Most of the well known artists and writers liked drinking Absinthe, the Green Fairy.
Absinthe is a strong alcoholic beveragedistilled at high proof but generally served diluted with iced water or in cocktails. Absinthe liquor is usually produced from a wine alcohol base and is flavored with herbs and essential oils as well as wormwood (Artemisia Absinthium), fennel and aniseed. Absinthe is also prepared from other herbal ingredients like hyssop, lemon balm, star anise, angelica, juniper, nutmeg, dittany, calamus root and mint.
Information about Absinthe History
Absinthe has a very long and interesting history. There had been medicinal use of wormwood since ancient times. Legend says that Absinthe was created by a French doctor Dr Pierre Ordinaire in the late 18th century, in the Swiss town of Couvet in the Val-de-Travers. Ordinaire used it on his patients, as an elixir, with miraculous results.
During the 19th century, Henri-Louis Pernod was using the Absinthe recipe to distill Absinthe in Couvet and under the name of Pernod Fils in the French town of Pontarlier. By the middle of the 19th century, the Pernod company were producing 30,000 liters of Absinthe each day!
Absinthe was a popular drink in France, in La Belle Epoque, and also many other countries. In France Absinthe overtook wine as the favorite drink. Simultaneously there were concerns related to health and the effects of Absinthe. The liquor was linked to the Bohemian culture of Montmartre. People became convinced that the psychedelic effects, convulsions, insanity, brain damage and death were caused due to the thujone content in wormwood.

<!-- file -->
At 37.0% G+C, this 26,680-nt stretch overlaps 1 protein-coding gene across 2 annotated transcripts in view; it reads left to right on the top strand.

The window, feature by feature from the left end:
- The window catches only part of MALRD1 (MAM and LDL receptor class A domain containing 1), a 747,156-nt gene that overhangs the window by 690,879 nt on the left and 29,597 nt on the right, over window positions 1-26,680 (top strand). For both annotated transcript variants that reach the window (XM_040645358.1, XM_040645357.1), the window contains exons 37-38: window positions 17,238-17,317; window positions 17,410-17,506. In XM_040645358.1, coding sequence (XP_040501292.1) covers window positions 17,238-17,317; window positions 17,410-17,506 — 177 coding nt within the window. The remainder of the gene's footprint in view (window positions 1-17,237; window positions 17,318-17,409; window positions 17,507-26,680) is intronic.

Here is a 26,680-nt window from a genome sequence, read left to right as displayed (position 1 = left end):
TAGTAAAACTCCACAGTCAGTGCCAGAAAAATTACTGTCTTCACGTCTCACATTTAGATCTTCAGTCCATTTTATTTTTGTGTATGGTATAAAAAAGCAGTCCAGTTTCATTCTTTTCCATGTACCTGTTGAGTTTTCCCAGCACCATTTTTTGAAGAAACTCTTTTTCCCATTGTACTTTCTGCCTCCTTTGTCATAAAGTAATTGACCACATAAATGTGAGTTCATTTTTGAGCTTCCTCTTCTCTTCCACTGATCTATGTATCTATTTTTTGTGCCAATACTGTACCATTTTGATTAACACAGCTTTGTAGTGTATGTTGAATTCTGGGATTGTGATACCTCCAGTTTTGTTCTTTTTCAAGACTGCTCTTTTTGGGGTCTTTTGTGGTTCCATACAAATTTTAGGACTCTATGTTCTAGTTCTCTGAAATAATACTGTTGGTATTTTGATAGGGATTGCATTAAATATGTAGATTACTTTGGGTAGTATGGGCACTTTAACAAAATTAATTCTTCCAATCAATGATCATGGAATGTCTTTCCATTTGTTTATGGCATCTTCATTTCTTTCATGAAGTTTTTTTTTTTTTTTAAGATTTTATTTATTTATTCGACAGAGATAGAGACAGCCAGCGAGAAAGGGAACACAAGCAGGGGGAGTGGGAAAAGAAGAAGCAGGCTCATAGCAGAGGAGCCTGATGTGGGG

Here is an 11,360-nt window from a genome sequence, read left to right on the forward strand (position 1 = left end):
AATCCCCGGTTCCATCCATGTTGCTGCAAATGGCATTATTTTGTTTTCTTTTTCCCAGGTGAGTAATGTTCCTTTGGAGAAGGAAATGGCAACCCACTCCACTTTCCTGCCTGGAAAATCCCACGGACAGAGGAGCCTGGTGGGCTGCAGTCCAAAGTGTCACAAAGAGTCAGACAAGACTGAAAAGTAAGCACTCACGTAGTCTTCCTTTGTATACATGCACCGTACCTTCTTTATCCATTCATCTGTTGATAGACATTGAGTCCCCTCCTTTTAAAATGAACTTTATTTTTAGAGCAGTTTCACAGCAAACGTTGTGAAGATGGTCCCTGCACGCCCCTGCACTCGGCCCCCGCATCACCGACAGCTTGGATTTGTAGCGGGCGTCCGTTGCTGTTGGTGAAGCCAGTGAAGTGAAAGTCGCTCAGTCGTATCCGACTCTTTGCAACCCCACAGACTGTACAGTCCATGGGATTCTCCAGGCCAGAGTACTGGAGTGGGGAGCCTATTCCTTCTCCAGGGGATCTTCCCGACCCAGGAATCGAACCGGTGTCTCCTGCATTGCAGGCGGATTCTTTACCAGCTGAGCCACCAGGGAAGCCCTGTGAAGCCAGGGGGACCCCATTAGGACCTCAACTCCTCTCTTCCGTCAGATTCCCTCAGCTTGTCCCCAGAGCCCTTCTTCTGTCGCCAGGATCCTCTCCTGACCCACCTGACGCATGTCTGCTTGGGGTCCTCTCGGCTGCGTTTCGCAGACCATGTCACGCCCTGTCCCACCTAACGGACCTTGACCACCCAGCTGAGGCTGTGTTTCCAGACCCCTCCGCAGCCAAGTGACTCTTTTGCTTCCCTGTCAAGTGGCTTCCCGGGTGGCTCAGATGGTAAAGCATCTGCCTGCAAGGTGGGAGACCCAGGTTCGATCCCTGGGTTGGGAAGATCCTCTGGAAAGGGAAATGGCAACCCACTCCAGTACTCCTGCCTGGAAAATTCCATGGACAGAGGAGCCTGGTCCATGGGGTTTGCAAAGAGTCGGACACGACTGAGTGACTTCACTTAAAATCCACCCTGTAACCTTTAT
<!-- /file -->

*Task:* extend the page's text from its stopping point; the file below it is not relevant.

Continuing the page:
Van Gogh’s insanity and his suicide, murder of a family and the rising rate of alcohol abuse in France were the events for which Absinthe was blamed. Absinthe was made illegal in 1912 in the USA and in 1915 in France. Buying and selling of Absinthe was also illegalized in other countries.
During the ban, people either drank Absinthe substitutes, such as Pernod Pastis, or bought bootleg Absinthe. Most of the people were convinced with the reports given by studies and research about Absinthe.
As per research thujone in Absinthe cannot cause any harmful side effects and intaking Absinthe was not risky than intaking other alcoholic beverages.
In the late 20th century Absinthe with up to 10mg/kg of thujone was authorized in the EU and with up to 10 ppm it was legalized in the USA .
France, home of Pernod’s original Absinthestill has a ban on products labeled “Absinthe” and France also strictly regulates drinks containing fenchone, a chemical in fennel which is a key ingredient in Absinthe. Absinthes is known as “spirit a base de plantes d’absinthe” in France and only contain up to 5mg per liter of fenchone.
In these times of revival, it is possible to get Absinthe from anywhere.One can get more information about Absinthe essences on AbsintheKit.com. They also sell replica Absinthe glasses and spoonslike a Pontarlier glass and Eiffel Tower spoon.